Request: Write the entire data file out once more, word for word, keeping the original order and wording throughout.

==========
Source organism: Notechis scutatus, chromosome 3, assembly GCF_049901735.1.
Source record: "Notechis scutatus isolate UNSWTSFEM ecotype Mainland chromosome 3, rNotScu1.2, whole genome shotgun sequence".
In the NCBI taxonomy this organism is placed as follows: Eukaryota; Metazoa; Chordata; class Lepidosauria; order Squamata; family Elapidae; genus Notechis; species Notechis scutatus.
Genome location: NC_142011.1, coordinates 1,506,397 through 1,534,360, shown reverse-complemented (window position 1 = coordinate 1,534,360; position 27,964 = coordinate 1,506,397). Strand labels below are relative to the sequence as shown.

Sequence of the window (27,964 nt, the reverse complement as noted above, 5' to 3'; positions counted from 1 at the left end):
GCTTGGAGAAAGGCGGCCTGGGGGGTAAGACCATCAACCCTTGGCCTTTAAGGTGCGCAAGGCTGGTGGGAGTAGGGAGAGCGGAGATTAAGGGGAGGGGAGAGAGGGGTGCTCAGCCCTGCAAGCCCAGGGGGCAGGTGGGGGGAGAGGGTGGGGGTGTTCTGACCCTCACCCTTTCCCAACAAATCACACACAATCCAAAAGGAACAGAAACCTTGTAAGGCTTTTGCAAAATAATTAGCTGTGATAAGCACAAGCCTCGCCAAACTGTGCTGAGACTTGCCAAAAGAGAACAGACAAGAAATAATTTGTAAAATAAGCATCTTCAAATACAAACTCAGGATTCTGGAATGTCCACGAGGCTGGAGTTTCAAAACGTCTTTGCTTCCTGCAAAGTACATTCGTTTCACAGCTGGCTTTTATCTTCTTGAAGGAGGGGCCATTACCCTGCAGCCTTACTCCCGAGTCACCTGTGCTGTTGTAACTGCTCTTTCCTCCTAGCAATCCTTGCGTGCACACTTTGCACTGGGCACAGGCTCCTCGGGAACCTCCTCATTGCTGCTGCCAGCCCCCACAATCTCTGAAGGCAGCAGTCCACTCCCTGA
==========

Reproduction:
Source organism: Notechis scutatus, chromosome 3, assembly GCF_049901735.1.
Source record: "Notechis scutatus isolate UNSWTSFEM ecotype Mainland chromosome 3, rNotScu1.2, whole genome shotgun sequence".
In the NCBI taxonomy this organism is placed as follows: Eukaryota; Metazoa; Chordata; class Lepidosauria; order Squamata; family Elapidae; genus Notechis; species Notechis scutatus.
Genome location: NC_142011.1, coordinates 1,506,397 through 1,534,360, shown reverse-complemented (window position 1 = coordinate 1,534,360; position 27,964 = coordinate 1,506,397). Strand labels below are relative to the sequence as shown.

Sequence of the window (27,964 nt, the reverse complement as noted above, 5' to 3'; positions counted from 1 at the left end):
GCTTGGAGAAAGGCGGCCTGGGGGGTAAGACCATCAACCCTTGGCCTTTAAGGTGCGCAAGGCTGGTGGGAGTAGGGAGAGCGGAGATTAAGGGGAGGGGAGAGAGGGGTGCTCAGCCCTGCAAGCCCAGGGGGCAGGTGGGGGGAGAGGGTGGGGGTGTTCTGACCCTCACCCTTTCCCAACAAATCACACACAATCCAAAAGGAACAGAAACCTTGTAAGGCTTTTGCAAAATAATTAGCTGTGATAAGCACAAGCCTCGCCAAACTGTGCTGAGACTTGCCAAAAGAGAACAGACAAGAAATAATTTGTAAAATAAGCATCTTCAAATACAAACTCAGGATTCTGGAATGTCCACGAGGCTGGAGTTTCAAAACGTCTTTGCTTCCTGCAAAGTACATTCGTTTCACAGCTGGCTTTTATCTTCTTGAAGGAGGGGCCATTACCCTGCAGCCTTACTCCCGAGTCACCTGTGCTGTTGTAACTGCTCTTTCCTCCTAGCAATCCTTGCGTGCACACTTTGCACTGGGCACAGGCTCCTCGGGAACCTCCTCATTGCTGCTGCCAGCCCCCACAATCTCTGAAGGCAGCAGTCCACTCCCTGA